David Anderson is principal of David Anderson & Associates, a Philadelphia forensic accounting firm that provides a full range of fraud investigation, forensic accounting and marital dissolution services in Philadelphia and the Delaware Valley.
On TV, especially in police procedurals, fraud investigators are able to access banking records, credit card information and tax returns within minutes of identifying the perpetrator. In addition, they are able to easily identify fraudulent activity by briefly viewing these records.
Unfortunately, this is seldom the case in the real world. Nevertheless, some of my fraud investigation clients seem surprised that I can’t easily and quickly obtain banking records, credit card information, tax returns, and other personal financial information. Others don’t understand why I can’t just look at a transaction and immediately determine if it is fraudulent or not. This blog discusses why this is the case. My focus will be on civil litigation and criminal defense.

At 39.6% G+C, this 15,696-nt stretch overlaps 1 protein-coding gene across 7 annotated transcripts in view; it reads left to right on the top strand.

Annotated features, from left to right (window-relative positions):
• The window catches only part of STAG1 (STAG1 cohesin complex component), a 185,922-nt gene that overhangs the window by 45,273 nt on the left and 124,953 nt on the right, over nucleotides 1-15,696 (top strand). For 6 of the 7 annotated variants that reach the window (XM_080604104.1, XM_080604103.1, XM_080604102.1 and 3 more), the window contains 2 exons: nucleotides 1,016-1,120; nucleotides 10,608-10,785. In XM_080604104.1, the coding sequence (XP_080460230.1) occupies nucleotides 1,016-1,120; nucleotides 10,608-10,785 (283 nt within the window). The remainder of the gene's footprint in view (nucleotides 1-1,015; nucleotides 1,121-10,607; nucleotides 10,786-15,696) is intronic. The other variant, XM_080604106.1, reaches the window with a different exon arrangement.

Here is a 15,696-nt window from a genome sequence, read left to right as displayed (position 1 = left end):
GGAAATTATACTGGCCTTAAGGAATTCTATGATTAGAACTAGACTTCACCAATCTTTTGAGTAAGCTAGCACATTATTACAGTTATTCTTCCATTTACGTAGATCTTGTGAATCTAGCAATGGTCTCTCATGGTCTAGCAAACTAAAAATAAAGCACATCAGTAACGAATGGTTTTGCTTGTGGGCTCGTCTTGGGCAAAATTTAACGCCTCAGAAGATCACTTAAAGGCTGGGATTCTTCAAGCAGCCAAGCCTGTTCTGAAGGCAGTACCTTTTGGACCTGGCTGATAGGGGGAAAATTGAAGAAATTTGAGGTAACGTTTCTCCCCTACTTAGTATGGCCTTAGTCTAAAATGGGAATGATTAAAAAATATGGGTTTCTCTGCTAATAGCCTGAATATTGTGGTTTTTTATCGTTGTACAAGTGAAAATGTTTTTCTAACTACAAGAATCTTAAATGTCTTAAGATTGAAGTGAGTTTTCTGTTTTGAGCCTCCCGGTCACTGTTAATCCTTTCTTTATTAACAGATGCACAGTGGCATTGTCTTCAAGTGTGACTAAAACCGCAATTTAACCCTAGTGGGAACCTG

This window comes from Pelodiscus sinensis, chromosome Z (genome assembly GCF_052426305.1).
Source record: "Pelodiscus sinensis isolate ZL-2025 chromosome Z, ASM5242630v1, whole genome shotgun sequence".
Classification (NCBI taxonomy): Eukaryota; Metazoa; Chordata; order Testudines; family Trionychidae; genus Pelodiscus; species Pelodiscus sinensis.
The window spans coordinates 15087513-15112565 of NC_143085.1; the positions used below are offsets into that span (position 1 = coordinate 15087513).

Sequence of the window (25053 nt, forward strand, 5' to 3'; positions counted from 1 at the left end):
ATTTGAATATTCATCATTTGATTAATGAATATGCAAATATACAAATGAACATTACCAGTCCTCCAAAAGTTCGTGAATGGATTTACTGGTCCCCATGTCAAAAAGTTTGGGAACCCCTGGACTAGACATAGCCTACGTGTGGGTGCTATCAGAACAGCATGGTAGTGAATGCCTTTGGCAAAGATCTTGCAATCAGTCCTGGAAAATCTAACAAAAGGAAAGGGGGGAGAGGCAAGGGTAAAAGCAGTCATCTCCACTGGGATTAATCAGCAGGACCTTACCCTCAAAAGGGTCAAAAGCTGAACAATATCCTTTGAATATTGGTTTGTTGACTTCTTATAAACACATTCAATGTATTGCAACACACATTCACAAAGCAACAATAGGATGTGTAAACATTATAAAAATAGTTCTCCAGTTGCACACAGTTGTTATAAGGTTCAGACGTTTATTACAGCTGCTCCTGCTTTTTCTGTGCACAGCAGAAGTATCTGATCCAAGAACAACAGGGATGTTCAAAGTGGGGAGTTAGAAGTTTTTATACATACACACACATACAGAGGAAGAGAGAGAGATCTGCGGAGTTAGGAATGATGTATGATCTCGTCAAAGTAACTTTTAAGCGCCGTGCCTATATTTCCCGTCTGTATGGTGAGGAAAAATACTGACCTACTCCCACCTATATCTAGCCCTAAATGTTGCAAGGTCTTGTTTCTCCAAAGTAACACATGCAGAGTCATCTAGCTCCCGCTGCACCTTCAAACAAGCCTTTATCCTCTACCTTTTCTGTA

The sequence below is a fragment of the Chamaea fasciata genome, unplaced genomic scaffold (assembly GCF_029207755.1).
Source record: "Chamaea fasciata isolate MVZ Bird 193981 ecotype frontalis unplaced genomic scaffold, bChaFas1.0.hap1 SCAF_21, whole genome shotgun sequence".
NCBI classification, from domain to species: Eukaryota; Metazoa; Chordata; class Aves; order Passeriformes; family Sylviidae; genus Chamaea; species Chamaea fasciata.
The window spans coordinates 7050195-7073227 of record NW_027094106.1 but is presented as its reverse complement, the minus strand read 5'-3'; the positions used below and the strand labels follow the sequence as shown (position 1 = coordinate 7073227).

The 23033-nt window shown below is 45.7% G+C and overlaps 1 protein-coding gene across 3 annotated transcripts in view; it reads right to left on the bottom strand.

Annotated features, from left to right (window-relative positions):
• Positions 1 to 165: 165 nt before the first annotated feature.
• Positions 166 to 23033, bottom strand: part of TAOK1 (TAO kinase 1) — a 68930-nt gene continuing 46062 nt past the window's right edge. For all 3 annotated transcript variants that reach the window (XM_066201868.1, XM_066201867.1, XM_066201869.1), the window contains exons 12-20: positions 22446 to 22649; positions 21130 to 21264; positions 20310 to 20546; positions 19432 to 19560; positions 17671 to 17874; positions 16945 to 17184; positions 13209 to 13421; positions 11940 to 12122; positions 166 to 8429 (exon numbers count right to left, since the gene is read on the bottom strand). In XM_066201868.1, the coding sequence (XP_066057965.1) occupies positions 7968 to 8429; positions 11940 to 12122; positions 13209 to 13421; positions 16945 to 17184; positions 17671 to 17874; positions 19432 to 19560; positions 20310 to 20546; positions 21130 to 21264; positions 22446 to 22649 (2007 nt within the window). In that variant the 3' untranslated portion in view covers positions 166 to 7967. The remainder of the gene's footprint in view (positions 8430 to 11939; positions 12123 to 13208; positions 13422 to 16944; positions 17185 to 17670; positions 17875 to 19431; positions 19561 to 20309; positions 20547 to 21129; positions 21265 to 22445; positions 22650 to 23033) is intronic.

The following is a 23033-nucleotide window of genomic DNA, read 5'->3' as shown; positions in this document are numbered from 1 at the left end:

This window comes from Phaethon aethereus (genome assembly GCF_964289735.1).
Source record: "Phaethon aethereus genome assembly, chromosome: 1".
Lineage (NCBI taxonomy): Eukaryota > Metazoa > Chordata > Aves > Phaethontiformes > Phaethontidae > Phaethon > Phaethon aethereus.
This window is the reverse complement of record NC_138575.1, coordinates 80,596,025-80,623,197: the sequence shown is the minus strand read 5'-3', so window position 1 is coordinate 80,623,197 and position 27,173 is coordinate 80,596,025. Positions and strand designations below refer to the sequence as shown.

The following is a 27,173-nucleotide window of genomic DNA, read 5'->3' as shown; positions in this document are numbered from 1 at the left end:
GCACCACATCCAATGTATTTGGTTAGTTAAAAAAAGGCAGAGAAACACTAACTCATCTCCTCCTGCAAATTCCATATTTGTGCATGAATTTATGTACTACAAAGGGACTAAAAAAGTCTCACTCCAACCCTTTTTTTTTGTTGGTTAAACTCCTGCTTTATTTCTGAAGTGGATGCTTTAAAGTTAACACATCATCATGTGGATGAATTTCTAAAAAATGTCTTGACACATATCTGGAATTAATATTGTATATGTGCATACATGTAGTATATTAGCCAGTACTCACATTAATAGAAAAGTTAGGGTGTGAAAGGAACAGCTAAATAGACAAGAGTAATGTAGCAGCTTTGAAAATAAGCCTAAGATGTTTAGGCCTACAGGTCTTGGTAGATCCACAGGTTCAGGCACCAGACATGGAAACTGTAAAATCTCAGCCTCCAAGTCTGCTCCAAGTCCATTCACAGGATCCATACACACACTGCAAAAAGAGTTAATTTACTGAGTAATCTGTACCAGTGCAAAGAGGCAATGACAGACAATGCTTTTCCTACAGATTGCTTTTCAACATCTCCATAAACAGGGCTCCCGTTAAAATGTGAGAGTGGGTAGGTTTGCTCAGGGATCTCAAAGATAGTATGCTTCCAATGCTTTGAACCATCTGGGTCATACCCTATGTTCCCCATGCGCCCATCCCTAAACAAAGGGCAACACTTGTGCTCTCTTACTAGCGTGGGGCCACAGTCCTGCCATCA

In civil litigation, the forensic accountant must depend on the counsel with whom he or she is working to subpoena business and personal records. The other side can dispute the need to provide these records and can insist that the Court decide which records must be provided (and under what circumstances). Additionally, the other side can delay up to the Court’s time limit and can provide records in a haphazard, incomplete, or burdensome way which can require significant time and resources to analyze them. Banks and credit card companies can also insist on payments for copies of statements, cancelled checks and deposit slips. Companies can demand payments for copying costs. All-in-all, it can be quite burdensome to obtain these records.
Once the forensic accountant has obtained and analyzed the records, the forensic accountant must depend on the client to identify which transactions are improper and unauthorized (we are not permitted to say fraudulent – that is a legal finding which is up to the Court or a jury). It is not necessarily the case that every check written to the employee or employee’s family members and/or every personal charge on company credit cards by the employee is improper and unauthorized.